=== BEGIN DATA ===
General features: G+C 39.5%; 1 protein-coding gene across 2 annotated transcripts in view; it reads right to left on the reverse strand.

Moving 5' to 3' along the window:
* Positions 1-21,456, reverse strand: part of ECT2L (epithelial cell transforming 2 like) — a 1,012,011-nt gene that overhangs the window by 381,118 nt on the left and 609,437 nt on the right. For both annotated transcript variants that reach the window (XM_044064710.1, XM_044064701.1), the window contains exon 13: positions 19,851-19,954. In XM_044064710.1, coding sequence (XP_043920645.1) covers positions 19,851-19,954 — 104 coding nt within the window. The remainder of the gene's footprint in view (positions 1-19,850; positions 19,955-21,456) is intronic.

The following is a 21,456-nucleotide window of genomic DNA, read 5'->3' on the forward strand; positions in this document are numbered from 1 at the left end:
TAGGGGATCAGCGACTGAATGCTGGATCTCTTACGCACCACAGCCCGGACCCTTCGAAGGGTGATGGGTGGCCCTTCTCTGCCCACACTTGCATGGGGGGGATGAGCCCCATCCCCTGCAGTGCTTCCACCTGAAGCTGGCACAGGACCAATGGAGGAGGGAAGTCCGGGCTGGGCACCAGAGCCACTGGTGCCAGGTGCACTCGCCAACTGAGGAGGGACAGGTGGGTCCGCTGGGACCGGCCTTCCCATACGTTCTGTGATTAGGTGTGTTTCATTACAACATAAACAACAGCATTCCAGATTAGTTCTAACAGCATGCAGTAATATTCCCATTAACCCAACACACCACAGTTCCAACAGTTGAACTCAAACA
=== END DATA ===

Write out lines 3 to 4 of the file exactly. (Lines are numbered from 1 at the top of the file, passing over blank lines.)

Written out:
* Positions 1-21,456, reverse strand: part of ECT2L (epithelial cell transforming 2 like) — a 1,012,011-nt gene that overhangs the window by 381,118 nt on the left and 609,437 nt on the right. For both annotated transcript variants that reach the window (XM_044064710.1, XM_044064701.1), the window contains exon 13: positions 19,851-19,954. In XM_044064710.1, coding sequence (XP_043920645.1) covers positions 19,851-19,954 — 104 coding nt within the window. The remainder of the gene's footprint in view (positions 1-19,850; positions 19,955-21,456) is intronic.

The following is a 21,456-nucleotide window of genomic DNA, read 5'->3' on the forward strand; positions in this document are numbered from 1 at the left end: